Drought news: Southeastern Colorado — 2 years of drought is taking its toll



Click on the thumbnail graphics for the U.S. Drought Monitor nationwide maps from August 28 and last year on August 30.

Here’s a report from Chris Woodka writing for The Pueblo Chieftain:

“If you have a well, you got some crop. The canal has been dry since mid-June,” said Dale Mauch, a Lamar farmer on the Fort Lyon Canal. “We started cutting corn (for silage) on July 5. It started out promising, with the first two cuttings of hay, but we didn’t get anything on the third cutting.”

This is the second year of drought in the Arkansas River basin, which is now listed in the exceptional drought category — the worst possible conditions — by the U.S. Drought Monitor.

Farmers on some other ditches in the Arkansas Valley have been able to stretch native water supplies with water stored in winter water accounts, supplemental water from the Fryingpan-Arkansas Project or water leased from Pueblo, Colorado Springs or Aurora…

The drought monitor this week listed two-thirds of Colorado in extreme drought, and the entire state in severe drought.

Precipitation in Pueblo has totalled 3.68 inches since January, about one third of average.

From the Denver Business Journal (Cathy Proctor):

Even with drought conditions statewide this year, the city of Aurora is signing contracts to deliver extra water to customers outside the city — a dramatic change from the drought of 2002.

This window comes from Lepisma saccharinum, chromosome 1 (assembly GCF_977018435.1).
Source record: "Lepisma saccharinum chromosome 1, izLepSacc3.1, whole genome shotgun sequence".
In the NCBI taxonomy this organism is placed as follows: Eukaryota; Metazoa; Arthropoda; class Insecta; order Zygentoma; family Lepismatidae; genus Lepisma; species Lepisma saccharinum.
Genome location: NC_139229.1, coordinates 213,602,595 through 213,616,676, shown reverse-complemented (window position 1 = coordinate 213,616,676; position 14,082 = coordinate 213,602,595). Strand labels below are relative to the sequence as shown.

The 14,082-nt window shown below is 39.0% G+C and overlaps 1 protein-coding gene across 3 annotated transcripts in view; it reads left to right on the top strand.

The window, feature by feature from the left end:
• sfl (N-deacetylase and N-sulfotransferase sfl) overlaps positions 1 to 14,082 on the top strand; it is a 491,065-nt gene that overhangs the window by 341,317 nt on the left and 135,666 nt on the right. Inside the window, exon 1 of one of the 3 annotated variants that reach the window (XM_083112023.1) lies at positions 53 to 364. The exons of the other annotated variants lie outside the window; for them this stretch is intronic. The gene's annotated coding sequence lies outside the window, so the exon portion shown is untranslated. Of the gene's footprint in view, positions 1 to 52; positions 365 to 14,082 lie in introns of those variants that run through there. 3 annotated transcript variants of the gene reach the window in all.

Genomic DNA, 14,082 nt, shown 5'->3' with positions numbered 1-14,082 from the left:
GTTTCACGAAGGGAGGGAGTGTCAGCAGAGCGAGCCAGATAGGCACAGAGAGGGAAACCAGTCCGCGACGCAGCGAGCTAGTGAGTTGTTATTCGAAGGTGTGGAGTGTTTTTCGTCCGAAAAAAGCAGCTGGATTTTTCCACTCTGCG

Then, as lack of snow sapped Colorado water supplies, Front Range cities and water districts instituted a wide range of water restrictions. Since then, many water providers — including Aurora — have ramped up water supply projects in hopes they won’t be caught short again.

From the Fort Collins Coloradoan (Bobby Magill):

New Belgium Brewing is entirely at the mercy of Fort Collins’ water treatment plant when it comes to the viability of its business, and the speed with which the High Park Fire burn area is restored is vital to the brewery’s future, said Jenn Vervier, New Beligum’s director of sustainability and strategic development.

“The health of the watershed equals the quality of our beer,” she said.

That’s a big deal when it comes to being part of the High Park Fire Restoration Coalition, which held a public discussion Tuesday evening about the massive High Park Fire restoration effort about to kick off. The coalition, which also includes Colorado State University, Trout Unlimited, Poudre Wilderness Volunteers and other organizations, will embark on a years-long effort to stabilize the soil in the burn area, reseed the forest, restore trails and research post-wildfire ecological recovery. Restoration of the burn area is critical for Fort Collins’ water supply, much of which comes from the Poudre River, which runs directly through the burn zone.

Water quality in the Poudre, from which the city hasn’t taken any of its tap water since early June, is in trouble, said Fort Collins Water Manager Lisa Voytko. “Every time it’s rained, the river has turned black,” she said.

From the Thornton Sentinel (Tammy Kranz):

Thornton residents will be under mandatory water restrictions beginning Sept. 1. City Council unanimously passed a resolution Aug. 14 declaring a Stage 2 Drought Warning. A dry winter, low snowpack and earlier summer weather conditions have caused the city’s water storage to drop. The city is at 68 percent capacity, while usually by the end of August the city is at 80 percent, according to the city’s water resources manager Emily Hunt.